Mashed potatoes that are prepared in the store cost about $4 a pound, compared with $1 a pound for potatoes. But with plain old potatoes, you have to peel, cook and mash them yourself.
Yet the price disparity between the two is so great — some 400 percent — that when Mr. Leonard sees customers buying more prepared mashed potatoes, he stocks the shelves with more high-end food. Customers are feeling flush with cash.
“There isn’t even a close parallel as far as cost goes,” he said. “It’s timesaving.”
This holiday season, he said, mashed potato sales were up 31 percent from last year. Catering, he said, was also up 15 percent, and sales of bottles of wine above $20 have also increased since the election.
“We’ve got these things in the store that I rely on a little bit,” Mr. Leonard said. “I don’t bet the ranch on them, but I keep an eye on them. I really do think they’re a precursor of what’s to come.”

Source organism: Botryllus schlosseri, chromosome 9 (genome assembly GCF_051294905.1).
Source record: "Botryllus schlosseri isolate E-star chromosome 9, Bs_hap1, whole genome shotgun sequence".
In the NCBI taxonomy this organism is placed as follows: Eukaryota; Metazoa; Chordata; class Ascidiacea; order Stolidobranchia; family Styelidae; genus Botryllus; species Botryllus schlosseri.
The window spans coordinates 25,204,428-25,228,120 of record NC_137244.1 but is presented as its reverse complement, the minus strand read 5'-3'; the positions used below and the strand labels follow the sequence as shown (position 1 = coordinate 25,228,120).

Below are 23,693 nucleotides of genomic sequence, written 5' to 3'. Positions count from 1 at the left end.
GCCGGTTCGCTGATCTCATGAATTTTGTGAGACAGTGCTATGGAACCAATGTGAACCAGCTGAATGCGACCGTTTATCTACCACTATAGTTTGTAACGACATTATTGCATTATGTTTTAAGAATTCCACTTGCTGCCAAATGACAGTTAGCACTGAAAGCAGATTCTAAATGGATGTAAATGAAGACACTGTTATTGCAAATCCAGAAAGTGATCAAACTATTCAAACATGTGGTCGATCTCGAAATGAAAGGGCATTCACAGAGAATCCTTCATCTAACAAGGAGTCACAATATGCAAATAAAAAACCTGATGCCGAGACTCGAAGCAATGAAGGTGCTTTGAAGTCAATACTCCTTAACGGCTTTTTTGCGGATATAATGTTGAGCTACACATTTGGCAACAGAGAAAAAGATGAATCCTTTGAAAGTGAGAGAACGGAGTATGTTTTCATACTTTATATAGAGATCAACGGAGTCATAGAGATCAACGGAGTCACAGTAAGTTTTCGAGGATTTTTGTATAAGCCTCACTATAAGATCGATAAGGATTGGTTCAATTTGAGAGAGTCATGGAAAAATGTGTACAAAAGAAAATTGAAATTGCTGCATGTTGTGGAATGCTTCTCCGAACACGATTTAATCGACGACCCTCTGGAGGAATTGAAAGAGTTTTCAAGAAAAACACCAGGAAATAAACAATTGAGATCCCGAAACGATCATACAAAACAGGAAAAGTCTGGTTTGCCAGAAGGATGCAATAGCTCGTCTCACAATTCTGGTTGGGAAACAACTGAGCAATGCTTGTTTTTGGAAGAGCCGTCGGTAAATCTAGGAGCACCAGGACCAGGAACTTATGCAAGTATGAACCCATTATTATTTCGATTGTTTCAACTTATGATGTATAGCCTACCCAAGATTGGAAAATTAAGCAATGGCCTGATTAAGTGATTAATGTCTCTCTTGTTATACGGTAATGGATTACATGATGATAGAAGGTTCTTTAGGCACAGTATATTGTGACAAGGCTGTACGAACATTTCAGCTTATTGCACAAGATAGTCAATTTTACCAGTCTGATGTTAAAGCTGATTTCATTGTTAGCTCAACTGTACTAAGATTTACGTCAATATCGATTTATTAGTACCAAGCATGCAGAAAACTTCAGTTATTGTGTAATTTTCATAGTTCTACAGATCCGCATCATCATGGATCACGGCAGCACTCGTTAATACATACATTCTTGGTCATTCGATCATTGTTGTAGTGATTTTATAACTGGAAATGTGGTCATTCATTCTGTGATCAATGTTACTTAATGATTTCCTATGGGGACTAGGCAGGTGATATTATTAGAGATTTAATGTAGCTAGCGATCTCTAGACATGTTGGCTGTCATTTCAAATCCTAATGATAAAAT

Yet by the time Donald J. Trump begins his presidency, Mr. Leonard said, his leading indicators will be less reliable. “I can’t really read January or February that well,” he said. “Everyone is on diets.”
The Control Approach: For many affluent investors, crunching corporate numbers or assessing prepared food sales — and having time to do both often enough so that the results are meaningful — isn’t realistic.
There is one option, however — particularly after such an unpredictable year — that all investors can embrace. It’s an approach that allows them to manage the only thing that any investor can control: having a saving, spending and investing plan and adhering to it just as surely when stock prices fall in value as when they rise quickly.